Some studies have described that clinicopathological features such as tumor size, the carcinoembryonic antigen (CEA) level, adjuvant chemotherapy, and the log odds of metastatic lymph nodes (LODDS) may also influence colon cancer patients’ survival outcomes [5, 6]. In addition to clinicopathological features, various nonbiological factors were proposed to be included in the patient’s clinical assessment for malignant tumor therapy. For instance, marital status is a significant factor in clinical resolution. Socioeconomic status and insurance status are also important when selecting a treatment strategy. Multiple factors are needed to account for the wide range of variability observed in individual patients. Ignoring these significant prognostic parameters may reduce the accuracy of survival predictions. Thus, a comprehensive prognostic judgment system including clinicopathological and demographic factors is required in clinical practice.
In fact, various prognostic analysis methods have been applied to clinical applications. For instance, microsatellite instability (MSI) or mismatch repair deficiency (dMMR) status is considered the most important biomarker in colon cancer patients [7, 8]. Chromosomal instability (CIN) and CpG island methylator phenotype (CIMP) are also widely accepted as biomarkers for metastasis risk and prognostic analysis . In addition, certain genes and molecules, such as the KRAS gene, the APC gene, the p53 gene, CD44, CD133, and MEK, have been found to be indicators for judging the prognosis of colon cancer patients [10,11,12]. However, these methods of detection and judgment not only sometimes result in trauma to the patient but also have considerable economic costs. As a convenient and saving graphical interface of a statistical prediction model, nomograms in which various significant variables are combined to predict a specific endpoint have been built by scientists to meet this demand. By integrating these clinical and pathological features, a nomogram simplifies the complicated computational model into a single numerical estimation probability, such as death or disease recurrence, which is tailored to the individual condition. Therefore, a nomogram might be used as a dependable instrument for predicting patients’ survival outcomes and supporting decisions with regard to surgery, surveillance, and adjuvant treatments. Recently, some researchers have reported that the nomogram scoring system has an exceptional capability in predicting prognosis [13, 14]. However, most nomograms used to predict the prognosis of patients with colon cancer, of which the sample size used for development was limited, required a combination of molecular biology tests, which increased the economic burden, time and cost for the patient. This research aimed to develop nomograms that require only clinical features combined with the patient’s socioeconomic status, which is easy to obtain.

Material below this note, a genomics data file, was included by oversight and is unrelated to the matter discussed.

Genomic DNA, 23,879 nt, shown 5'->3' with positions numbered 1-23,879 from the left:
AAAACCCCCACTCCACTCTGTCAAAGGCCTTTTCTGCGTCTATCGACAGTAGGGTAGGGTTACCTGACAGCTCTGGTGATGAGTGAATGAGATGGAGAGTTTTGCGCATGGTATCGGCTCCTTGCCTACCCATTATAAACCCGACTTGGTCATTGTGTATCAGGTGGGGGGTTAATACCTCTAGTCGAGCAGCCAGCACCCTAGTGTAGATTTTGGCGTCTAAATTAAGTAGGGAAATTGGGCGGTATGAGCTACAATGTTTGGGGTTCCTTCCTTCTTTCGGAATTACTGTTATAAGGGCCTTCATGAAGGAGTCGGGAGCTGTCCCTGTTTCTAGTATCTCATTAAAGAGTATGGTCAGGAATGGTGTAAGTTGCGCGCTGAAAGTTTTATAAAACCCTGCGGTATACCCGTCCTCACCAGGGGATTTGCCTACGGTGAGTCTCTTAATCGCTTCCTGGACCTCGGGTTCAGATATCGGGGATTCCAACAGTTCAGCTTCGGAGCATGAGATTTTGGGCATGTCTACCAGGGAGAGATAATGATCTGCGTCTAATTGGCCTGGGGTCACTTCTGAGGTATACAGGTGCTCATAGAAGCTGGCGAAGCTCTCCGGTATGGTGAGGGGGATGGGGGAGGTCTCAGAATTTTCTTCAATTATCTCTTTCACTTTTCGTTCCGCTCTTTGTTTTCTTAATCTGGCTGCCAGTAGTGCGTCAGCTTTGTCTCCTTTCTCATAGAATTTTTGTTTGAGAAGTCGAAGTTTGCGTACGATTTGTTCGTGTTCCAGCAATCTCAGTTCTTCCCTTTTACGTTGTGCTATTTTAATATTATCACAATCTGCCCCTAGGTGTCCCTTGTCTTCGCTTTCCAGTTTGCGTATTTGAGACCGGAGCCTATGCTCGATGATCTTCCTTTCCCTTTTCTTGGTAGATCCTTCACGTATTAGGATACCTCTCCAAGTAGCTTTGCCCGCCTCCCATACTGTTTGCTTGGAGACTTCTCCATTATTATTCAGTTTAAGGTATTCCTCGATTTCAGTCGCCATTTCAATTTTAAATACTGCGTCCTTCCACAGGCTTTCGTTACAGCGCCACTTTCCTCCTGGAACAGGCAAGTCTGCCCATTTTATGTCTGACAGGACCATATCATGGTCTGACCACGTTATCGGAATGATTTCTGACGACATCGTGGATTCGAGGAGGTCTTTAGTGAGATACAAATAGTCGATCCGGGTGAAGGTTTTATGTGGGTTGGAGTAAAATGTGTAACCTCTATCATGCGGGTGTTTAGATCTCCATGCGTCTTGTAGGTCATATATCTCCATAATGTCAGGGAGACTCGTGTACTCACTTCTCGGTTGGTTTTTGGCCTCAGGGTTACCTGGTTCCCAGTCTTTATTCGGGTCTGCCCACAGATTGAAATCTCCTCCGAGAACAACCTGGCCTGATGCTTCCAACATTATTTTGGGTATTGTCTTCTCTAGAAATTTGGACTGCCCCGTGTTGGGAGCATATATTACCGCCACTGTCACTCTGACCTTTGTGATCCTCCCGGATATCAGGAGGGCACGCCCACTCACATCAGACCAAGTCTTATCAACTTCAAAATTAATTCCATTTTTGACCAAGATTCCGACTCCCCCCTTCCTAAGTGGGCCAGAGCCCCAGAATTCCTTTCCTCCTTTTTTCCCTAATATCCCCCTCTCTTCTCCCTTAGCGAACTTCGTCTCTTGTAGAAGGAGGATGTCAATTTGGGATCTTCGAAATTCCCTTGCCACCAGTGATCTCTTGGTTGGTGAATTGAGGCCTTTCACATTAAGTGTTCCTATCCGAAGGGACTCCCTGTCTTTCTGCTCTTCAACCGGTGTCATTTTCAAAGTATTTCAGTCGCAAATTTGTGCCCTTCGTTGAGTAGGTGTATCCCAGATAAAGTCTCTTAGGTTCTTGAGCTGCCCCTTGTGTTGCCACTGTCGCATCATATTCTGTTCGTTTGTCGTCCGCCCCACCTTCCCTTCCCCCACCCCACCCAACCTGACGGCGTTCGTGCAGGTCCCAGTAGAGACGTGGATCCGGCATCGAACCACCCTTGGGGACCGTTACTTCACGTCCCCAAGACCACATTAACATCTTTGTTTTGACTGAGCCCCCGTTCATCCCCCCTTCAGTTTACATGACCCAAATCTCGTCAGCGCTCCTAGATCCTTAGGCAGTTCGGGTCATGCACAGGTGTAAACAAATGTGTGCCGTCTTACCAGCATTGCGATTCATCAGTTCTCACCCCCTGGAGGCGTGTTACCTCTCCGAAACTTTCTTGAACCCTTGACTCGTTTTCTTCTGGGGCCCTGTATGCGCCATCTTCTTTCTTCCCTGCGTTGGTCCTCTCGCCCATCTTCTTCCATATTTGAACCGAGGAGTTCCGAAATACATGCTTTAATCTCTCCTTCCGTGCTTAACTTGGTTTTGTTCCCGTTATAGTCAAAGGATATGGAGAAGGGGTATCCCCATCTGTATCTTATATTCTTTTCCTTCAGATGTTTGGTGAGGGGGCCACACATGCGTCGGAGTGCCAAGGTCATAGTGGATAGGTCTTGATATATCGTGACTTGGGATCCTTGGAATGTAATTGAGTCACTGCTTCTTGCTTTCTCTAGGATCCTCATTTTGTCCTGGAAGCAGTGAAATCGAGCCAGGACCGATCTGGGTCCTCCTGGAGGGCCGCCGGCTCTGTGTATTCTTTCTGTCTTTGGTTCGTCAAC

The Surveillance, Epidemiology, and End Results (SEER) program provides a profusion of integral information for different cancers from 20 cancer registries that cover ~ 28% of the population. Based on the SEER database, researchers have conducted several studies on the prognosis of cancer . In the present research, information on stage I–III colon cancer was collected from the SEER database to build a nomogram that was intuitive and convenient for predicting the prognosis of colon cancer patients.